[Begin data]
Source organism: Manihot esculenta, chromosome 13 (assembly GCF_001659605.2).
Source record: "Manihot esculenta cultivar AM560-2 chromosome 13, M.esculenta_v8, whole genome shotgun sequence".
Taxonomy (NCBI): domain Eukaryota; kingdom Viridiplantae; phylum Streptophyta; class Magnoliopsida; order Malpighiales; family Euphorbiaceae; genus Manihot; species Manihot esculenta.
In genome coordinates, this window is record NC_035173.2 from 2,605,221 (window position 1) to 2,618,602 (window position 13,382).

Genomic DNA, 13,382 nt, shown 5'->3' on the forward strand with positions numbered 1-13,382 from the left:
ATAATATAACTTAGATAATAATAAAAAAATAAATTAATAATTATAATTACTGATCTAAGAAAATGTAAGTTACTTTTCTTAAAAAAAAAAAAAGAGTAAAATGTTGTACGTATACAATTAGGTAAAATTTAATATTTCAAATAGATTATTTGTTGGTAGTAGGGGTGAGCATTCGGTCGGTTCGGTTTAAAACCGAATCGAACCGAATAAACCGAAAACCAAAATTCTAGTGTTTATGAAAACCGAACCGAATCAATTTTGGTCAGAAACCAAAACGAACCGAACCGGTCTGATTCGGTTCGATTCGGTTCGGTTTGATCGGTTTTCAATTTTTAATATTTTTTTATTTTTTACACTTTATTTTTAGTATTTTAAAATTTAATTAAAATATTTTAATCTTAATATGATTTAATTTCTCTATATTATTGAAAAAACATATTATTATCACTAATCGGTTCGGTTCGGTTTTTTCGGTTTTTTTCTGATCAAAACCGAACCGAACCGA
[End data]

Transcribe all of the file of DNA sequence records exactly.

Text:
Source organism: Manihot esculenta, chromosome 13 (assembly GCF_001659605.2).
Source record: "Manihot esculenta cultivar AM560-2 chromosome 13, M.esculenta_v8, whole genome shotgun sequence".
Taxonomy (NCBI): domain Eukaryota; kingdom Viridiplantae; phylum Streptophyta; class Magnoliopsida; order Malpighiales; family Euphorbiaceae; genus Manihot; species Manihot esculenta.
In genome coordinates, this window is record NC_035173.2 from 2,605,221 (window position 1) to 2,618,602 (window position 13,382).

Genomic DNA, 13,382 nt, shown 5'->3' on the forward strand with positions numbered 1-13,382 from the left:
ATAATATAACTTAGATAATAATAAAAAAATAAATTAATAATTATAATTACTGATCTAAGAAAATGTAAGTTACTTTTCTTAAAAAAAAAAAAAGAGTAAAATGTTGTACGTATACAATTAGGTAAAATTTAATATTTCAAATAGATTATTTGTTGGTAGTAGGGGTGAGCATTCGGTCGGTTCGGTTTAAAACCGAATCGAACCGAATAAACCGAAAACCAAAATTCTAGTGTTTATGAAAACCGAACCGAATCAATTTTGGTCAGAAACCAAAACGAACCGAACCGGTCTGATTCGGTTCGATTCGGTTCGGTTTGATCGGTTTTCAATTTTTAATATTTTTTTATTTTTTACACTTTATTTTTAGTATTTTAAAATTTAATTAAAATATTTTAATCTTAATATGATTTAATTTCTCTATATTATTGAAAAAACATATTATTATCACTAATCGGTTCGGTTCGGTTTTTTCGGTTTTTTTCTGATCAAAACCGAACCGAACCGA